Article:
Thanks so much for spurring these thoughts.

            Liked by 2 people

  3. yahtzeebutterfly

    Xena, I listened again to President Obama’s eulogy that you posted and agree with you that

    “Listening to it gives us an answer as to why Dylann Roof, an avowed White supremacist, selected that church to carry out the murders.”

    Excerpt from his eulogy:

    “Friends of his remarked this week that when Clementa Pinckney entered a room, it was like the future arrived; that even from a young age, folks knew he was special. Anointed. He was the progeny of a long line of the faithful — a family of preachers who spread God’s word, a family of protesters who sowed change to expand voting rights and desegregate the South. Clem heard their instruction, and he did not forsake their teaching.

    “He was in the pulpit by 13, pastor by 18, public servant by 23. He did not exhibit any of the cockiness of youth, nor youth’s insecurities; instead, he set an example worthy of his position, wise beyond his years, in his speech, in his conduct, in his love, faith, and purity.

    “As a senator, he represented a sprawling swath of the Lowcountry, a place that has long been one of the most neglected in America. A place still wracked by poverty and inadequate schools; a place where children can still go hungry and the sick can go without treatment. A place that needed somebody like Clem.

    “His position in the minority party meant the odds of winning more resources for his constituents were often long. His calls for greater equity were too often unheeded, the votes he cast were sometimes lonely. But he never gave up. He stayed true to his convictions. He would not grow discouraged. After a full day at the capitol, he’d climb into his car and head to the church to draw sustenance from his family, from his ministry, from the community that loved and needed him. There he would fortify his faith, and imagine what might be…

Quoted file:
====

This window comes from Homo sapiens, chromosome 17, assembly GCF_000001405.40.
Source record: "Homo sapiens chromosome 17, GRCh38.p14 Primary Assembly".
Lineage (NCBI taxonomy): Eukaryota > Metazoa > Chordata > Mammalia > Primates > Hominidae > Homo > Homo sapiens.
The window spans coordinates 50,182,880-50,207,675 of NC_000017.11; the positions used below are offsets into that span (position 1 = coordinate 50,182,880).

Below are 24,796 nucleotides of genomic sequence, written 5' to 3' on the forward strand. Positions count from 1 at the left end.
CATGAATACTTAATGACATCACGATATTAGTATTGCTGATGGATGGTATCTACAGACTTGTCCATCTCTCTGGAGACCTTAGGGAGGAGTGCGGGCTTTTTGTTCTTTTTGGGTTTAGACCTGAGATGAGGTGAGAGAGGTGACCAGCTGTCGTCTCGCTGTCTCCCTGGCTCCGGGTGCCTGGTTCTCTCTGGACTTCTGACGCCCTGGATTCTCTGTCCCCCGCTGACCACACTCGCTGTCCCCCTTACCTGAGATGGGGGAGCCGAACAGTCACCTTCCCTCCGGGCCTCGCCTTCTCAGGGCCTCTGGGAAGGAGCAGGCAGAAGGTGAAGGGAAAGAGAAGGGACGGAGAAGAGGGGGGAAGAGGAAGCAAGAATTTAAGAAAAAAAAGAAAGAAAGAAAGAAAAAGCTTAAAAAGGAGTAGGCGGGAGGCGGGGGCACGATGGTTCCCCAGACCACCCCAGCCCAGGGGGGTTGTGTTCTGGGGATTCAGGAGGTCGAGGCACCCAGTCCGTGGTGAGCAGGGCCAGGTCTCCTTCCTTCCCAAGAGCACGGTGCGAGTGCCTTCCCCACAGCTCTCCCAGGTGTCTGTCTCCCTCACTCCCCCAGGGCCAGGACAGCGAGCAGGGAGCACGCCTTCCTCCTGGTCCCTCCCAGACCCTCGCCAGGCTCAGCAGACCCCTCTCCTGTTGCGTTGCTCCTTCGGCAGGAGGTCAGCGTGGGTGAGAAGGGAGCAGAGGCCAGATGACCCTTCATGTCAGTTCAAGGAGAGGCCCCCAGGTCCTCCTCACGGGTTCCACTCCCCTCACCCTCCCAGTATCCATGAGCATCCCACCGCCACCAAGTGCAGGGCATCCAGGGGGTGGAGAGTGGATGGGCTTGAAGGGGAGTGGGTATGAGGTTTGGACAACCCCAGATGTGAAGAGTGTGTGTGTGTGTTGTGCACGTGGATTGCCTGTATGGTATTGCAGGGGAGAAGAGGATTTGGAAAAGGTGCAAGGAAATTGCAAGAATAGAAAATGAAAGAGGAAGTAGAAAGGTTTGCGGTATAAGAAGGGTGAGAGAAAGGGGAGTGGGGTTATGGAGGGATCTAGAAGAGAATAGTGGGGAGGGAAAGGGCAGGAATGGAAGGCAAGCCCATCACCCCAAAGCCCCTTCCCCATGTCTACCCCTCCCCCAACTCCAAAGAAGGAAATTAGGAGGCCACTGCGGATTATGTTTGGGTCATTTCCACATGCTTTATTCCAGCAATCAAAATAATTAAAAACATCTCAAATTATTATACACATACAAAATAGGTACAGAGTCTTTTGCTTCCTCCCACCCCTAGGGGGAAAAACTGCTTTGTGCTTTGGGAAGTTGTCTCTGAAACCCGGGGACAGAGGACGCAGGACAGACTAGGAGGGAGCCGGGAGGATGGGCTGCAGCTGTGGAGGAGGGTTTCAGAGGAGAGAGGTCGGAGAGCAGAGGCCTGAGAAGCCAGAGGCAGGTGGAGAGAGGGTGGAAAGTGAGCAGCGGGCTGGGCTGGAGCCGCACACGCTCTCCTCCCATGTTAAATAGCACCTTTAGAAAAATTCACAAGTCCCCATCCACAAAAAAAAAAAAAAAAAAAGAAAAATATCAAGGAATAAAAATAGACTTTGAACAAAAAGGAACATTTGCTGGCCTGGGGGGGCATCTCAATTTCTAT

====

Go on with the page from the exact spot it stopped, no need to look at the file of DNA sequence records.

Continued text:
“Clem was often asked why he chose to be a pastor and a public servant. But the person who asked probably didn’t know the history of the AME church. As our brothers and sisters in the AME church know, we don’t make those distinctions. “Our calling,” Clem once said, “is not just within the walls of the congregation, but…the life and community in which our congregation resides.”
    Full transcript can be found here:

    Liked by 1 person

  4. Since I believe in reincarnation, it would be ridiculous to have bad feelings toward any group, because maybe in a former lifetime, I belonged to that group.
    Likewise it would be insane to make life more miserable for any group, because next time around, I might be one of them!
    Even if I didn’t care about being a good person or treating other people well, sheer naked self-interest is enough to keep me from wanting to worsen the condition of any group that I might, in my next life, be born into.


    • Hey Pat! Yes! Even without believing in reincarnation, there’s a law in the universe that goes along it. I believe in that law. It’s reaping and sowing. Some call it karma. There are folks who go about planting evil in their garden of life and that is all they have to harvest. When they find themselves in a position of needing compassion, love, forgiveness, etc., and go into their garden, they find they have not planted those things so there is none in their garden.

      Thanks for your comment.

      Liked by 2 people

  5. yahtzeebutterfly

    Dr. William Barber wrote on the individuals with the families of the Emanuel Nine who chose to forgive:

    “The perpetrator has been caught, but the killer is still at large: the deep well of American racism and white supremacy that Dylann Roof drank from. These families are challenging the schizophrenia of American morality, which allows political leaders to condemn the crime but embrace the policies that are its genesis.

    “These brave family members are telling America that you cannot focus only on Dylann Roof and absolve the nation of its historic sickness. In a profound way, they are saying that giving the killer the death penalty is not going to fix what ails us. Arresting one disturbed young man will not bring “closure” or “healing” to a society that is still sick with the sins of racism and inequality, where too many perpetuate the slow violence of undermining the promise of equal protection under the law, which preachers like Denmark Vessey, Martin Luther King, and Clementa Pickney fought for.”

    (Excerpt from Rev. Barber’s June 24, 2015 article at )